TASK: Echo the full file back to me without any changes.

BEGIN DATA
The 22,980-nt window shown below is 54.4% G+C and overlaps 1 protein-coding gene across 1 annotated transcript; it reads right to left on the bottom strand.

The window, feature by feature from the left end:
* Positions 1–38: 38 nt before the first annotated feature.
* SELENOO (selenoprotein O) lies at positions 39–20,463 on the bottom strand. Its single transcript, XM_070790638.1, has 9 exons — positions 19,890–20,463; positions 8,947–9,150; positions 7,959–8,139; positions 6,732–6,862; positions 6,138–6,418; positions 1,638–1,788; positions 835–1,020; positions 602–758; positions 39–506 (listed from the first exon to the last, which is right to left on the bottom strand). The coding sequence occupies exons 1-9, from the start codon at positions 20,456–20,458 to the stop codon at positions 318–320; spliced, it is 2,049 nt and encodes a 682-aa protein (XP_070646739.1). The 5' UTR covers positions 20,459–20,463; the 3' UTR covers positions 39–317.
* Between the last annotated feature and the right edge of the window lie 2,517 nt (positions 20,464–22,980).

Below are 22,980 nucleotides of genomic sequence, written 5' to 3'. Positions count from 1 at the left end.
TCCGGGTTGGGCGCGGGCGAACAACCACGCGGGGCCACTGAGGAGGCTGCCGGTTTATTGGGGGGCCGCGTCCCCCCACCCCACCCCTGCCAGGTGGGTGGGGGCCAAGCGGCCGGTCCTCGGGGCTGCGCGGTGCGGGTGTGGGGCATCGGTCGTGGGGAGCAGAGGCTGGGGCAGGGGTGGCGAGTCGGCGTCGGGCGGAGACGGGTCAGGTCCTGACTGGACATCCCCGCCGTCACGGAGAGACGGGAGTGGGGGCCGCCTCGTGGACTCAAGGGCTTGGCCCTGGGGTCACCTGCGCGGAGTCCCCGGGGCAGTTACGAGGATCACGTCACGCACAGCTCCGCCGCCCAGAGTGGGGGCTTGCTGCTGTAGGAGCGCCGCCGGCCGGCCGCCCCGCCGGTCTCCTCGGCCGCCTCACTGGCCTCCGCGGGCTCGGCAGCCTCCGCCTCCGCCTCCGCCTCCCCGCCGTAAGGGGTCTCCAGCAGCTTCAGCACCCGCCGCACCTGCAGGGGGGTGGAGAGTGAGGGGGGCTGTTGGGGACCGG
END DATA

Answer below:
The 22,980-nt window shown below is 54.4% G+C and overlaps 1 protein-coding gene across 1 annotated transcript; it reads right to left on the bottom strand.

The window, feature by feature from the left end:
* Positions 1–38: 38 nt before the first annotated feature.
* SELENOO (selenoprotein O) lies at positions 39–20,463 on the bottom strand. Its single transcript, XM_070790638.1, has 9 exons — positions 19,890–20,463; positions 8,947–9,150; positions 7,959–8,139; positions 6,732–6,862; positions 6,138–6,418; positions 1,638–1,788; positions 835–1,020; positions 602–758; positions 39–506 (listed from the first exon to the last, which is right to left on the bottom strand). The coding sequence occupies exons 1-9, from the start codon at positions 20,456–20,458 to the stop codon at positions 318–320; spliced, it is 2,049 nt and encodes a 682-aa protein (XP_070646739.1). The 5' UTR covers positions 20,459–20,463; the 3' UTR covers positions 39–317.
* Between the last annotated feature and the right edge of the window lie 2,517 nt (positions 20,464–22,980).

Below are 22,980 nucleotides of genomic sequence, written 5' to 3'. Positions count from 1 at the left end.
TCCGGGTTGGGCGCGGGCGAACAACCACGCGGGGCCACTGAGGAGGCTGCCGGTTTATTGGGGGGCCGCGTCCCCCCACCCCACCCCTGCCAGGTGGGTGGGGGCCAAGCGGCCGGTCCTCGGGGCTGCGCGGTGCGGGTGTGGGGCATCGGTCGTGGGGAGCAGAGGCTGGGGCAGGGGTGGCGAGTCGGCGTCGGGCGGAGACGGGTCAGGTCCTGACTGGACATCCCCGCCGTCACGGAGAGACGGGAGTGGGGGCCGCCTCGTGGACTCAAGGGCTTGGCCCTGGGGTCACCTGCGCGGAGTCCCCGGGGCAGTTACGAGGATCACGTCACGCACAGCTCCGCCGCCCAGAGTGGGGGCTTGCTGCTGTAGGAGCGCCGCCGGCCGGCCGCCCCGCCGGTCTCCTCGGCCGCCTCACTGGCCTCCGCGGGCTCGGCAGCCTCCGCCTCCGCCTCCGCCTCCCCGCCGTAAGGGGTCTCCAGCAGCTTCAGCACCCGCCGCACCTGCAGGGGGGTGGAGAGTGAGGGGGGCTGTTGGGGACCGG